Tweet Transparency

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Avatar for panterablack
1 year ago

So, what is Twitter hiding?

It seems that there is a little bit of turmoil since Elon Musk made an offer to buy and then, asked for information of the number of fake accounts on the platform - something that they seem unwilling to provide, putting the takeover in jeopardy. While apparently he is entitled to ask for this information, I think that the Twitter board know that if they give it to him, he will make it public and that would be detrimental, as it likely far exceeds the 5% they claim.

If you look at the market reaction of Netflix losing subscriptions, for the first time in a decade, if Twitter had to admit to so many fake accounts, it puts a serious dent in their credibility and their ad revenue business. As you can imagine, they don't want to give away their "secrets" unless they have to. Ironically, after kicking him off the platform, it is kind of like Trump not releases his tax papers.

But, I think that this is a bigger problem across the platforms, as I imagine that all of the ad revenue reliant companies are going to do some level of fudging in order to improve the profitability. And, without transparency on these metrics, there is little way to verify and it becomes a process of,

Trust us

Do you trust the word of those who benefit from you trusting them?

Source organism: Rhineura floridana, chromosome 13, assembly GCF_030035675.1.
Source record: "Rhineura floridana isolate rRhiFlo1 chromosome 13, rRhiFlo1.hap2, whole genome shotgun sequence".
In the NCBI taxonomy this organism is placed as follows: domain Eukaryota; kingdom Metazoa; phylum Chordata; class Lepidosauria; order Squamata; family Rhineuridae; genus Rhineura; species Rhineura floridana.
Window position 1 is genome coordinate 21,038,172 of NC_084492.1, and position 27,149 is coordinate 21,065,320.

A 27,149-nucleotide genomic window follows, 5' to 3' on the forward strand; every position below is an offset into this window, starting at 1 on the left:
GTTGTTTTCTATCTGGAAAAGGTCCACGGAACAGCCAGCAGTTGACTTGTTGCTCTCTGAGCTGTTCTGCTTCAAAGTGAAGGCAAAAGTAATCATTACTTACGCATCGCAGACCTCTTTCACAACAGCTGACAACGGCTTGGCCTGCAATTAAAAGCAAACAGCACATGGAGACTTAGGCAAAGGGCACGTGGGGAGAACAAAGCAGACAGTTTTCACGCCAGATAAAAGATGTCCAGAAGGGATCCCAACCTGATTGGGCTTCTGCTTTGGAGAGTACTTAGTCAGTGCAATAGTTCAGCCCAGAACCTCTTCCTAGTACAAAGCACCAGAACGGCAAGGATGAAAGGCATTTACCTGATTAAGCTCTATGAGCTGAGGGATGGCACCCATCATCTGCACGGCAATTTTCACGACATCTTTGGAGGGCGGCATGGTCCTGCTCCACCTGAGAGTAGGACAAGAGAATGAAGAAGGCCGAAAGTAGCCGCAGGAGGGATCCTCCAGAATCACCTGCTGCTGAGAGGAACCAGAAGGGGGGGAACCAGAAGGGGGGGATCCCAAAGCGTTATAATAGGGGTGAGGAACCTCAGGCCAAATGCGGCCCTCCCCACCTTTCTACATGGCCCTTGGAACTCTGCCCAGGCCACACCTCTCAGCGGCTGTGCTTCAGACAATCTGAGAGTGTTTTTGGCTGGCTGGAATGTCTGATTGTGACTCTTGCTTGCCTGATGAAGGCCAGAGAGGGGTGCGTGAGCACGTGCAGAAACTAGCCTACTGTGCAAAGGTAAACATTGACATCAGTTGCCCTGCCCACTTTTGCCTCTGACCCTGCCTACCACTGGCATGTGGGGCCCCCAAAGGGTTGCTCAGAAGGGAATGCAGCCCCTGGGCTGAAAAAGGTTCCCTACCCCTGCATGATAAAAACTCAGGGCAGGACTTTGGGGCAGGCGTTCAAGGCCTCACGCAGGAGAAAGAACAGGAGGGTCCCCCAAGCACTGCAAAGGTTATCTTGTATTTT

And, there is obviously a very large difference between the likes of Twitter and Netflix, because Netflix is a SaaS model, meaning users actually have to pay to be on the platform. While there are people sharing login information, there is no such thing as "fake accounts" on Netflix, as there is no benefit in having one. On Twitter however, there are benefits for fake accounts in order to affect the metrics and since advertisers pay for impressions and click-throughs, there is incentive to keep them churning content and interaction.

For instance, I have long suspected that a lot of the players on Words with Friends are actually "players", bot accounts designed to keep people like me engaged. For example, if playing with friends it is possible to chat, but there are game modes where playing with a "stranger" where it is not possible, nor is it possible to add them as a friend. And, often during these game modes, the timed rounds are nearly always pushed to the last seconds, maximizing the "time on site" metrics, whereas when I take my turn, I am happy to play in the first few seconds if I have a word. While this doesn't affect me, this does change the pricing model for paying advertisers.

I wonder, if Twitter is monitoring their fake accounts, how many of them are actually Twitter fakes, designed by the platform itself to drive engagement and interaction - create drama. This is the question for Facebook and Instagram also, because they are able to heavily affect their "impression" for advertisers by affecting these metrics also and, they are no strangers to employing behavioral economists to gamify, manipulate and affect user behavior.